Not only has DNA affected the medical world in a positive way, it has also helped the criminal justice system. Before DNA testing was available in the criminal justice realm, many crimes went unsolved or people were convicted of crimes they did not commit. Now that DNA testing has evolved, there are many more crimes being solved. Also, the many unsolved cases have been reopened and solved due to the ability to match DNA from the crime scene to the perpetrator. DNA retrieved from the crime scene is being matched to the DNA of criminals and is giving the criminal justice system a way to prove or disprove a suspect actually did commit the crime. Plus, many people who were innocent of the crimes they were put in prison for are now being exonerated due to the DNA evidence from the crime scene. Fewer innocent people are being convicted and put to death due to the advancement of DNA testing. Criminal data banks that store the DNA makeup of criminals was developed to allow police departments to search for a match with the DNA collected from a crime scene. This cannot possibly be seen as a negative impact. Criminals might say it's a negative impact for them, but one cannot deny that DNA research has been a positive impact to the criminal justice system.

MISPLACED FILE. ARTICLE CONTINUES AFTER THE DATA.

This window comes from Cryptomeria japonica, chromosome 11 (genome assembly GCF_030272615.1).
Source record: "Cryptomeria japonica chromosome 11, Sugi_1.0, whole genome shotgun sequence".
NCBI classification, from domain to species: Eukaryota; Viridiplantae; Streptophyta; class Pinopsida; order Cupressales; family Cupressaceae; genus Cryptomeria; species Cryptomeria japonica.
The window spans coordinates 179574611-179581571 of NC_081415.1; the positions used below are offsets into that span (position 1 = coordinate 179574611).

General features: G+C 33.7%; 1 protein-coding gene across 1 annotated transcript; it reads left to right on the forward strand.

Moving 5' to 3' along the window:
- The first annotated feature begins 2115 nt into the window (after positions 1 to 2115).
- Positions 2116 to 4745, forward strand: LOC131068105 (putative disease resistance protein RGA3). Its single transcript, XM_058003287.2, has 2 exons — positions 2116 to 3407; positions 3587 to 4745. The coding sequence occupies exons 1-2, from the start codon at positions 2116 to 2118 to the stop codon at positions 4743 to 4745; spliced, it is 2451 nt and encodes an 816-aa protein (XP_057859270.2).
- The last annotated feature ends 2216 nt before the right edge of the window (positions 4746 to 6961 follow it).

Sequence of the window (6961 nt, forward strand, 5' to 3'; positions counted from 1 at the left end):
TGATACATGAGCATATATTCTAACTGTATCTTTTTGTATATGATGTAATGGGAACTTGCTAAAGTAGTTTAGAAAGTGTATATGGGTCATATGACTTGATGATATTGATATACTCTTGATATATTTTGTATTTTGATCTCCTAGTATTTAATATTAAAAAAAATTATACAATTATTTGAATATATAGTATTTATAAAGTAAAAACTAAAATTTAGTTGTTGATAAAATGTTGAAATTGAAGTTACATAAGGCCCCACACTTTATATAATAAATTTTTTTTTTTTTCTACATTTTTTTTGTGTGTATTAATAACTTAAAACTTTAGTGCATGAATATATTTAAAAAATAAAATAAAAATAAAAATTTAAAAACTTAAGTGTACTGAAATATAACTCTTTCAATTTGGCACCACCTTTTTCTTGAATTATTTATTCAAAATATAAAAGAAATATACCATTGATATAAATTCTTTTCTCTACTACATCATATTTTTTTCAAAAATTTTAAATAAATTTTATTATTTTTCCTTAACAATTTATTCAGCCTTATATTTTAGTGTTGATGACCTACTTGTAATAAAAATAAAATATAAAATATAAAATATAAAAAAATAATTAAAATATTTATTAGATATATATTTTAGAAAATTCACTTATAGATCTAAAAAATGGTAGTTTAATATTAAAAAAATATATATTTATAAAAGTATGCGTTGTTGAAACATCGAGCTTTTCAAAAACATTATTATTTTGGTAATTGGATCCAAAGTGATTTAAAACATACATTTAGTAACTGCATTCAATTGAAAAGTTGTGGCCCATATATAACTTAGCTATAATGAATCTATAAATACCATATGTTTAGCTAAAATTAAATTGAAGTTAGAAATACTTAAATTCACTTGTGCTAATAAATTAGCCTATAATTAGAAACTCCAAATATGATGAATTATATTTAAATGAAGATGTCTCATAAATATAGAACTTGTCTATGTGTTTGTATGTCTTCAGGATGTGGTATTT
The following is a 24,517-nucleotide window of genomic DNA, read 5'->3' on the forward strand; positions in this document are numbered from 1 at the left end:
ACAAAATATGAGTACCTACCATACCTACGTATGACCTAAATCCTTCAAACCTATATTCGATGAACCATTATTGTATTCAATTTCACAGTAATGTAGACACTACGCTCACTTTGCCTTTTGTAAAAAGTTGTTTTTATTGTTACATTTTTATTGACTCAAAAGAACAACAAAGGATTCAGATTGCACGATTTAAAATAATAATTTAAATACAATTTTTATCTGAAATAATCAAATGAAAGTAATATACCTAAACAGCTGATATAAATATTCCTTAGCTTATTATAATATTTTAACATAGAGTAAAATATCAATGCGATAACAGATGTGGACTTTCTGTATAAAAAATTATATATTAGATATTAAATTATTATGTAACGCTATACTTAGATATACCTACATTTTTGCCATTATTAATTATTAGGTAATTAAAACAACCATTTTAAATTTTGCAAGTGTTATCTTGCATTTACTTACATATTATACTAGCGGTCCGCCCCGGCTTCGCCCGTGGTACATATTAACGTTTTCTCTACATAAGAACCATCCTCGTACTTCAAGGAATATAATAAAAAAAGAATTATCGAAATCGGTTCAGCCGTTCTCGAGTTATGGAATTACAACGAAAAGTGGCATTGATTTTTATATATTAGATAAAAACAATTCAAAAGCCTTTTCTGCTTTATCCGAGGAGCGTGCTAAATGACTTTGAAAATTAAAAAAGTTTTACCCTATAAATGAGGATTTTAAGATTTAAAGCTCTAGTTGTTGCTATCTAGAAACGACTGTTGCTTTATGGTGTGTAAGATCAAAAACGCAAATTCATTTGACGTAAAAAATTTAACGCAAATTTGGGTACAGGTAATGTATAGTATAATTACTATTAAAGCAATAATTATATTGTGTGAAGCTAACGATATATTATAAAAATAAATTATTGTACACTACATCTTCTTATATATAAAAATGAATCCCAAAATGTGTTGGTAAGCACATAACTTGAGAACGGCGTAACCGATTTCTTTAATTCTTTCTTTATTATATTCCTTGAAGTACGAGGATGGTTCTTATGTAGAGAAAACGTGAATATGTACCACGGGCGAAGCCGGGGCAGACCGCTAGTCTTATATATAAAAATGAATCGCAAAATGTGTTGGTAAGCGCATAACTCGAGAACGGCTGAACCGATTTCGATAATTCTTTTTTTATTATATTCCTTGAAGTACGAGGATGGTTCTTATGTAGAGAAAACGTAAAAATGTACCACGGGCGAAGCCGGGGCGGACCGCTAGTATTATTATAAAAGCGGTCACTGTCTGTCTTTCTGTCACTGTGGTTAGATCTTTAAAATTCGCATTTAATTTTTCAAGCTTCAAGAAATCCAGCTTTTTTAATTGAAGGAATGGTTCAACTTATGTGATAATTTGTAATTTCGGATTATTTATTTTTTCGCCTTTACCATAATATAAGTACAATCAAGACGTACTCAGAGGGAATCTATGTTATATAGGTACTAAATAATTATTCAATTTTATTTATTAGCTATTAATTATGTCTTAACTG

There are many more positives coming from DNA research, more so then negatives. In this day and age, for anyone to say DNA research has hindered more than helped us, he or she has to be fooling themselves. Much of what we know today in the medical field alone is attributed to DNA testing. And the assistance DNA testing has given the criminal justice system in finding, arresting, and convicting criminals is just too much information to ignore. While I've only touched on two areas that have been positively impacted by DNA research there are many others. This type of research alone has given our world so much more medical information. Much more information then we could have ever had without it. I think that many people who see DNA research as negative are afraid; afraid of change and afraid of scientific research because of its impact on our world as we know it. The impact it has had in science and medical laboratories has brought us to where we are today and it will take us far into the future. There is no negativity in that.